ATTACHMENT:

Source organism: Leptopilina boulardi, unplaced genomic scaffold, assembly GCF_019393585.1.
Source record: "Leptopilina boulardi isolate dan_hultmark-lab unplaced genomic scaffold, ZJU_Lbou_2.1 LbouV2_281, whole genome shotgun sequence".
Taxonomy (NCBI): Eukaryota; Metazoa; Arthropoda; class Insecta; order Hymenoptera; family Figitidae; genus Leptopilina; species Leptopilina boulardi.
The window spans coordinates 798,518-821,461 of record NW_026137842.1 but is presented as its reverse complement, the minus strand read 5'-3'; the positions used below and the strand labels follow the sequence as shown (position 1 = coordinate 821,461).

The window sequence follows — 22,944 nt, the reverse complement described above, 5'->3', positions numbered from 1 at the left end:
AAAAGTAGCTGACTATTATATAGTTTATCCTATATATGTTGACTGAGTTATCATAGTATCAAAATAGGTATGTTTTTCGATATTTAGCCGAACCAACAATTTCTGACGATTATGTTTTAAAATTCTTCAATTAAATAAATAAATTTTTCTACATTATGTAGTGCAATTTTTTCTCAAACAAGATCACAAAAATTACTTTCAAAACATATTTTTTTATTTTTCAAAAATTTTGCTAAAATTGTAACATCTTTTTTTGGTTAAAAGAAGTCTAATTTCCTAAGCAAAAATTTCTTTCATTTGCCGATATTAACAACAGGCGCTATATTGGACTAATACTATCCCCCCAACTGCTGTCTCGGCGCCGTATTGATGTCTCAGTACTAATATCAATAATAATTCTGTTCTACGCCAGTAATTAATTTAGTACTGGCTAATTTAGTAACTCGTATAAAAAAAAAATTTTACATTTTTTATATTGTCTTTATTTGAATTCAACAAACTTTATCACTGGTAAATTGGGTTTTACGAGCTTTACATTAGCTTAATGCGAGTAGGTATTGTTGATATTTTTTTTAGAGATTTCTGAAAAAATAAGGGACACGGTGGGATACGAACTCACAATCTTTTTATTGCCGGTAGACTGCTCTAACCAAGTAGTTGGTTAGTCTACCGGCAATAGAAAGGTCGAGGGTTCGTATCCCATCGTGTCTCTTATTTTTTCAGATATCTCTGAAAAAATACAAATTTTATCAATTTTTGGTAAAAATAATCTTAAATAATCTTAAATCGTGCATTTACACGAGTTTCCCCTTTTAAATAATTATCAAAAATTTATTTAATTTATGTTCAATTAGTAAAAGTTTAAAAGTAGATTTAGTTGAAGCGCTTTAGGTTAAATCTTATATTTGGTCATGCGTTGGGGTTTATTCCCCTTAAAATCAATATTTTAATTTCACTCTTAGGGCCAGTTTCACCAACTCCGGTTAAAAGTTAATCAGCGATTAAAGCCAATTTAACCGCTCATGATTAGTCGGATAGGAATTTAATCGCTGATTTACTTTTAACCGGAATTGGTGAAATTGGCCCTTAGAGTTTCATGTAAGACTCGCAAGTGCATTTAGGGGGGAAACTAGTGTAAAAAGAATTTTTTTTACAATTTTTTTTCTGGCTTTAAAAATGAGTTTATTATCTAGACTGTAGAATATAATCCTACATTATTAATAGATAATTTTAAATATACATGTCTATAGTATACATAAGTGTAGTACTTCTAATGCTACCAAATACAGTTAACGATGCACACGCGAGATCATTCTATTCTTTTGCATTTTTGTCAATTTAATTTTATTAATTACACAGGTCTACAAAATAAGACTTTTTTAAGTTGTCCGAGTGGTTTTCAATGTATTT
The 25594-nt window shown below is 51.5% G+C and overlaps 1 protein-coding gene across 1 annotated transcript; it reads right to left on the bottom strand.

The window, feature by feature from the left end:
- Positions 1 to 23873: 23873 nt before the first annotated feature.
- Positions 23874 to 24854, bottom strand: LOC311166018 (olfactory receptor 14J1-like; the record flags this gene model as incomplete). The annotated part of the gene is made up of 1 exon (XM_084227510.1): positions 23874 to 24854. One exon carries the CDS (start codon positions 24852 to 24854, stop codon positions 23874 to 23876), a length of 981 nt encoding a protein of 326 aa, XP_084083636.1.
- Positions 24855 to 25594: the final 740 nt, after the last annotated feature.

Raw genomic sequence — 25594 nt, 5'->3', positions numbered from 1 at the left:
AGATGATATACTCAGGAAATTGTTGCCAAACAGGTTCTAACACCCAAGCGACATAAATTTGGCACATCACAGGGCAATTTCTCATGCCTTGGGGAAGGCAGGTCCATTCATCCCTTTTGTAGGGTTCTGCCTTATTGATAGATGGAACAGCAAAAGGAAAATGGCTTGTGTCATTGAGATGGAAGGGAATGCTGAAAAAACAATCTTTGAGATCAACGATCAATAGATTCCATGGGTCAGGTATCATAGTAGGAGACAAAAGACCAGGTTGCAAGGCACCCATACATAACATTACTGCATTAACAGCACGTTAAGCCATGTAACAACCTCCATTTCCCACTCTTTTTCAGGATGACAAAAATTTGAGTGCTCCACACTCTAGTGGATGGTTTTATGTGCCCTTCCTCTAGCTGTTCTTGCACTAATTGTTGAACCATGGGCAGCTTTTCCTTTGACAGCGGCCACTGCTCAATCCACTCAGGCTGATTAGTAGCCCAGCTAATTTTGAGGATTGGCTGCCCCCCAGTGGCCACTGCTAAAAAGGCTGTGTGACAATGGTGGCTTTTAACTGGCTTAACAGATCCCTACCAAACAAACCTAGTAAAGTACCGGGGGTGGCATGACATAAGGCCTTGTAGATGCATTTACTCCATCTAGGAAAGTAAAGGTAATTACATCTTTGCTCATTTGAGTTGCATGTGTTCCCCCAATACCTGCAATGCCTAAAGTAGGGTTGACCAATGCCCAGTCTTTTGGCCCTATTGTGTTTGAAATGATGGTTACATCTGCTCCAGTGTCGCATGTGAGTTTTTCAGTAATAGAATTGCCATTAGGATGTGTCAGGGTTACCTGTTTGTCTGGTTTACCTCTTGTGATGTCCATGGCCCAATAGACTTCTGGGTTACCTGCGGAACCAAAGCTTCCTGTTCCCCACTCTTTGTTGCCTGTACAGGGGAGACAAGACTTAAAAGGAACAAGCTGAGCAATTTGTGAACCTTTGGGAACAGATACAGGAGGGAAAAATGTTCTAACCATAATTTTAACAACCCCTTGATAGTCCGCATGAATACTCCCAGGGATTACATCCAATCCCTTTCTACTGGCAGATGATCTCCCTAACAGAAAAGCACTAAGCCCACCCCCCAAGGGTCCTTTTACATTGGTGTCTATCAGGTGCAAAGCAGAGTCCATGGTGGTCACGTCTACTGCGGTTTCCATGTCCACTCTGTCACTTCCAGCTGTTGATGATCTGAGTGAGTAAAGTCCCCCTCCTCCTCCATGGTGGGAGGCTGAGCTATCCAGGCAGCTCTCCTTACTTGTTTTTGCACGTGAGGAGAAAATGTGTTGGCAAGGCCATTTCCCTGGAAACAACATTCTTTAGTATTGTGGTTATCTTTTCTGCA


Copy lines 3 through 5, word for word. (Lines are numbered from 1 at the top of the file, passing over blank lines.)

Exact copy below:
Taxonomy (NCBI): Eukaryota; Metazoa; Arthropoda; class Insecta; order Hymenoptera; family Figitidae; genus Leptopilina; species Leptopilina boulardi.
The window spans coordinates 798,518-821,461 of record NW_026137842.1 but is presented as its reverse complement, the minus strand read 5'-3'; the positions used below and the strand labels follow the sequence as shown (position 1 = coordinate 821,461).

The window sequence follows — 22,944 nt, the reverse complement described above, 5'->3', positions numbered from 1 at the left end: